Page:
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Its because Joe has no ssooooooouuuuuuul
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Old 10-23-2011, 01:40 AM   #132
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Quote:
Originally Posted by Joe Redifer View Post
I played the demo of the first game and wasn't tremendously impressed. I never really understood the MASSIVE hype. The "detective mode" kind of ruins it for me. I'll stick with Genesis Batman as the best Batman game ever made.
It's not like you have to use detective mode 90% of the time. And shame on your random pickiness - Arkham Asylum and City really are just like well-executed Metroid games.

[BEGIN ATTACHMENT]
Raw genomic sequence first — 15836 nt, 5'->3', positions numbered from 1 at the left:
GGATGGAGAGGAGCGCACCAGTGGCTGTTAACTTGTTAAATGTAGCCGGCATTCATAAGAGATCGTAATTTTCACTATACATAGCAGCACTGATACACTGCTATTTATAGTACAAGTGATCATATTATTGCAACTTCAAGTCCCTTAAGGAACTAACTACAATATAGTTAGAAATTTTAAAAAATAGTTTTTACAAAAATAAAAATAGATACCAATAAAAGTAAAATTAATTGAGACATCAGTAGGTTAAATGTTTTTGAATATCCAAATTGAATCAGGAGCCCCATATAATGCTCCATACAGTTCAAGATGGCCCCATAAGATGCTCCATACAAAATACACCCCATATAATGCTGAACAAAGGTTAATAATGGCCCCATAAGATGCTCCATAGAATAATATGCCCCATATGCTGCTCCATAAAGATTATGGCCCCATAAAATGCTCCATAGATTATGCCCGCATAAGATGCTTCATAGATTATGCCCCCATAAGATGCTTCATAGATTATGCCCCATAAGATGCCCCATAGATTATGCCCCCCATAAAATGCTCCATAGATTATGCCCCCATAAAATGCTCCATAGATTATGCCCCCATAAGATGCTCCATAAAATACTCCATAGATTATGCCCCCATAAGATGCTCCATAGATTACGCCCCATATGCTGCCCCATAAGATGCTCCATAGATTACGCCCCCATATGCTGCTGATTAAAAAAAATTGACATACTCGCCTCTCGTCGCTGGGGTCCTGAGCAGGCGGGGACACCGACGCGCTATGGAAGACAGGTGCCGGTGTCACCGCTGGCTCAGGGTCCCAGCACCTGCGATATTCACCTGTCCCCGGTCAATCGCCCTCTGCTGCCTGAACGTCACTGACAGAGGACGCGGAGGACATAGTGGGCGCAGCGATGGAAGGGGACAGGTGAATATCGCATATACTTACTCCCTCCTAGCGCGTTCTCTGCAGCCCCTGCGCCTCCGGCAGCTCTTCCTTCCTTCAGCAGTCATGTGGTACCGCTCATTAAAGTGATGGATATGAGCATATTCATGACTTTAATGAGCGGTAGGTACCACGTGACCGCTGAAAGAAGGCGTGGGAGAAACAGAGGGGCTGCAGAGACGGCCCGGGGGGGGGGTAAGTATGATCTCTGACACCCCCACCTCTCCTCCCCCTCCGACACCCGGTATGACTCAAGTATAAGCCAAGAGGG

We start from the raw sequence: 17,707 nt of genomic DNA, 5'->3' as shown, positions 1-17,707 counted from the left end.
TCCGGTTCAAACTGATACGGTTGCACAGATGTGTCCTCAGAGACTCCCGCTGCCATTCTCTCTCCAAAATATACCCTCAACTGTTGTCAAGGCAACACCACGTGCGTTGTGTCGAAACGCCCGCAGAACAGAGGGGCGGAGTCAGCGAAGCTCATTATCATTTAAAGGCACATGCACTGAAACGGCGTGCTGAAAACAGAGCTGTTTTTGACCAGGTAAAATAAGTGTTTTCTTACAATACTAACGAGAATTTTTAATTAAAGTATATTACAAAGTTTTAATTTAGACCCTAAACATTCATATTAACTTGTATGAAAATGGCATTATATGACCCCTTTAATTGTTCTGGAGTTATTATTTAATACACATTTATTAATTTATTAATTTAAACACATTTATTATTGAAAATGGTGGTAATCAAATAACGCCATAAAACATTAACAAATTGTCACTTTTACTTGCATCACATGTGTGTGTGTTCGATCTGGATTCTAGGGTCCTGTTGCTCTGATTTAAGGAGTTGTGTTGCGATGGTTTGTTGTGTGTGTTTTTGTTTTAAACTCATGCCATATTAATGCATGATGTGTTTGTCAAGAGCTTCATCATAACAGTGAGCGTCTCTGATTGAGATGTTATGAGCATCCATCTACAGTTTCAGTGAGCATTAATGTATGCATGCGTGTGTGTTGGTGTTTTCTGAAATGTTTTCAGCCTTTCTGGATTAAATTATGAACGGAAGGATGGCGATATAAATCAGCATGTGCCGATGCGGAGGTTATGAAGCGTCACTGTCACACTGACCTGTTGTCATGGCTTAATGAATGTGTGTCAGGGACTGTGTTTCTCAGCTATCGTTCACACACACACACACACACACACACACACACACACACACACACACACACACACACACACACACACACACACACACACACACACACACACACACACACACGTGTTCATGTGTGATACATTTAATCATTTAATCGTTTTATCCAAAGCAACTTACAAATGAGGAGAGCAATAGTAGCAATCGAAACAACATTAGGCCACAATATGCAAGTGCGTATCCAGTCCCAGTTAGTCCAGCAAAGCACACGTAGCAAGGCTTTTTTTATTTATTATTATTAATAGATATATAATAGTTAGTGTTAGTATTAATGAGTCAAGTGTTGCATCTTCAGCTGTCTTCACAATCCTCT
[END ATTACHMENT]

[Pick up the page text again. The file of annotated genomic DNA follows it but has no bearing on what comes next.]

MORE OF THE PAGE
Great review, DS!
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Old 10-23-2011, 01:51 AM   #133
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It's also one of the more complex games around. Old people don't like complex games...they can barely handle pong!
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Old 10-23-2011, 02:27 AM   #134
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You both are getting old, too. While you can handle more than Pong, your limit is around, say, Tekken 3.

Honestly, though, it DOES look like a good game, but I have nowhere near enough time to invest in something that looks like it has quite the learning curve. Games these days are made for people who have nothing else to do.
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Old 10-23-2011, 02:35 AM   #135
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Says the man who is involved in a weekly video podcast about gaming.